The sandbox function generates an instance with the following methods:

  • withSandbox<T extends [object, ...object[]], R = void>(nodes: T, fn: (...nodes: T) => boolean | { commit: boolean; return: R }): R - Executes fn with sandbox copies of the elements of nodes. Any changes made to the sandbox are applied to the original subtree when fn returns true or { commit: true, ... }. When fn returns false or { commit: false, ... } the changes made to the sandbox are rejected. When fn returns an object of type { commit: boolean; return: R } then withSandbox returns a value of type R.
  • dispose() - Disposes of the sandbox.

Checking if a node is sandboxed / getting a node sandbox manager

Sometimes it might be useful to know if a node is part of a sandbox or its related sandbox manager. To do so you can use the following functions:

  • isSandboxedNode(node: object): boolean - Returns if a given node is a sandboxed node.
  • getNodeSandboxManager(node: object): SandboxManager | undefined - Returns the sandbox manager of a node, or undefined if none.

These might be useful for example to filter out reactions that should only run on the "real" nodes, but not on the sandboxed ones.


Store of polymorphic items

Consider a store of polymorphic items which can generally co-exist in the same store, but each item type implements validation rules that determine whether the item is valid in the context of the other items currently present in the store.

Let all items implement the following interface:

interface Item {
error: string | undefined

Further, let the item store be a model which contains ...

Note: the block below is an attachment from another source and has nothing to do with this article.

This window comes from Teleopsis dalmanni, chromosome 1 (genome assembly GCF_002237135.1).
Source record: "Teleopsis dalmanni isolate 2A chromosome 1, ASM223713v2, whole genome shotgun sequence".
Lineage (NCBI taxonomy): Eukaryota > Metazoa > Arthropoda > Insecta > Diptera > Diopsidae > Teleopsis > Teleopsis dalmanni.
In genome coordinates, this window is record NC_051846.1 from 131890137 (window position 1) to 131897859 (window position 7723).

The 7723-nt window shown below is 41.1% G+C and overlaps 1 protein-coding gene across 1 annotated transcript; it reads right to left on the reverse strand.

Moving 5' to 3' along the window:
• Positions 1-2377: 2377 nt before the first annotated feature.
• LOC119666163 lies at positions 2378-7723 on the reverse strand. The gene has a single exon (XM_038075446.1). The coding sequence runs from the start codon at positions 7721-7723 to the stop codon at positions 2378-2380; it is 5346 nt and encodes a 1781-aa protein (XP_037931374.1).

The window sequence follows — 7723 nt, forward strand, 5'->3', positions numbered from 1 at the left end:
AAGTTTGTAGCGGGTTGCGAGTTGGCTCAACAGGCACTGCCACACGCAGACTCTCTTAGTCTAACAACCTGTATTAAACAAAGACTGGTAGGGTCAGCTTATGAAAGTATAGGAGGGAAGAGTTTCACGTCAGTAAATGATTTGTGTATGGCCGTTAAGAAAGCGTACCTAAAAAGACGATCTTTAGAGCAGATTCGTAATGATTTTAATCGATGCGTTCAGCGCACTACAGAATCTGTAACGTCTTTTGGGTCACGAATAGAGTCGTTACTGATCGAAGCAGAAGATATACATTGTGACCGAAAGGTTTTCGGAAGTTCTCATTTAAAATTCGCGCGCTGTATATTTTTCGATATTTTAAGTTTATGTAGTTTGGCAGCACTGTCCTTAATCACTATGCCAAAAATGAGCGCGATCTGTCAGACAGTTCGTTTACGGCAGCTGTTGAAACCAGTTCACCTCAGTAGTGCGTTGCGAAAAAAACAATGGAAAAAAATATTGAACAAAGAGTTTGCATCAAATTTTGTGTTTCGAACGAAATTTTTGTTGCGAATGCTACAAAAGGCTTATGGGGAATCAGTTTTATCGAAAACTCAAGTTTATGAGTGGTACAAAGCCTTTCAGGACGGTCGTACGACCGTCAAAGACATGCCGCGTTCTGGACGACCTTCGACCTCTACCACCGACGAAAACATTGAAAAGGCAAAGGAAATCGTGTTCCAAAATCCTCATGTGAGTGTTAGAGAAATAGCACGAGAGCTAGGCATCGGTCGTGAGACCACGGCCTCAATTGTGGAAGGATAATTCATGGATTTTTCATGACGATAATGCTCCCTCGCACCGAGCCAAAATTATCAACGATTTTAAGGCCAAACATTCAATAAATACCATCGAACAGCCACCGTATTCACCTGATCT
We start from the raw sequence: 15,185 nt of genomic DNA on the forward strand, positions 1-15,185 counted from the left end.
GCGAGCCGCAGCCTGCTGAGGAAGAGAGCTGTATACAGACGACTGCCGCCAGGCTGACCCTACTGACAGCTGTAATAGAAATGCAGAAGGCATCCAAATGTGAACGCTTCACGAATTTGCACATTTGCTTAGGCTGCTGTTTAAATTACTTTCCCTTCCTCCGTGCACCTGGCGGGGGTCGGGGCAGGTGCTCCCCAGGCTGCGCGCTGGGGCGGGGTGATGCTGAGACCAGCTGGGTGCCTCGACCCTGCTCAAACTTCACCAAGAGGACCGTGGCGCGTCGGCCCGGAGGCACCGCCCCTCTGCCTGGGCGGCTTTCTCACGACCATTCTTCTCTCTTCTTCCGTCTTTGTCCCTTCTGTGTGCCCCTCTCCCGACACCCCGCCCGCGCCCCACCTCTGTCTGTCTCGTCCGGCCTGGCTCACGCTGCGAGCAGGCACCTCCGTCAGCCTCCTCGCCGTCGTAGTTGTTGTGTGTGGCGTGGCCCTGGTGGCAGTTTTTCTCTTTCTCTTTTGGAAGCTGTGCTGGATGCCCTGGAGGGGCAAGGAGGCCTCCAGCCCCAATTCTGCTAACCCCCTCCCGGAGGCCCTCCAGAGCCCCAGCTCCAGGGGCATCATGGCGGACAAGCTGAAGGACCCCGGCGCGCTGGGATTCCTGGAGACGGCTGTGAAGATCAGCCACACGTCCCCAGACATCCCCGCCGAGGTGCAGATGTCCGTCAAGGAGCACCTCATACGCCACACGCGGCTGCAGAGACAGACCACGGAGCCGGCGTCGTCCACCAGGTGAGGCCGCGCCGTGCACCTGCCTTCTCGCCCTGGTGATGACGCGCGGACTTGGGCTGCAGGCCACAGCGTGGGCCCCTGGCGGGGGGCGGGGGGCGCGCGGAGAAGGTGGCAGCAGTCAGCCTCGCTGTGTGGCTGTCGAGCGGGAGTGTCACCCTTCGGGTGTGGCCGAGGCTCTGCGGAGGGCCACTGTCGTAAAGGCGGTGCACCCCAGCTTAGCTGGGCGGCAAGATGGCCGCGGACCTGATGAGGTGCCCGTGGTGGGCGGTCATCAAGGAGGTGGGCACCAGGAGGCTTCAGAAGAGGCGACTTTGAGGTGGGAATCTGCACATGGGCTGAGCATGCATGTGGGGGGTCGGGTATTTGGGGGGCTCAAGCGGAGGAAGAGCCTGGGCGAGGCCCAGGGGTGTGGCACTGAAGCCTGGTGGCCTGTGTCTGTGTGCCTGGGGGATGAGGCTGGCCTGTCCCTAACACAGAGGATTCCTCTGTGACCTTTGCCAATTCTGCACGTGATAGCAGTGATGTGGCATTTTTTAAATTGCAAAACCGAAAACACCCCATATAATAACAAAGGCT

• an array of items currently present in the store,
  • a computed property which returns an array of errors accumulated from all items in the store,
  • a method (action) to add a new item, and
  • a method that assesses whether a new item can be added to the store without error.
const sandboxCtx = createContext<SandboxManager>()

class ItemStore extends Model({
items: prop<Item[]>(() => []),
}) {
get errors(): string[] {
return => item.error).filter((error) => error !== undefined) as string[]

addItem(item: Item): void {

canAddItem(item: Item): boolean {
return !!sandboxCtx.get(this)?.withSandbox([this], (node) => {
return { commit: false, return: node.errors.length === 0 }

canAddItem requires access to the sandbox manager which is provided using a context.

const store = new ItemStore({})
const storeSandbox = sandbox(store)
sandboxCtx.setComputed(store, () => storeSandbox)

Now, consider the following item model which, in this example, may only exist once per item store:

class ItemA extends Model({}) implements Item {
get error(): string | undefined {
return getParent<Item[]>(this)?.some((item) => item !== this && item instanceof ItemA)
? "only 1 instance of ItemA allowed"
: undefined

When the store does not yet contain an item of type ItemA, canAddItem returns true when called with an instance of ItemA and, thus, this item can be added to the item store without error:

const item1 = new ItemA({})
console.log(store.canAddItem(item1)) // => `true`
console.log(store.errors) // => `[]`

However, adding a second item of type ItemA would incur an error:

const item2 = new ItemA({})
console.log(store.canAddItem(item2)) // => `["only 1 instance of ItemA allowed"]`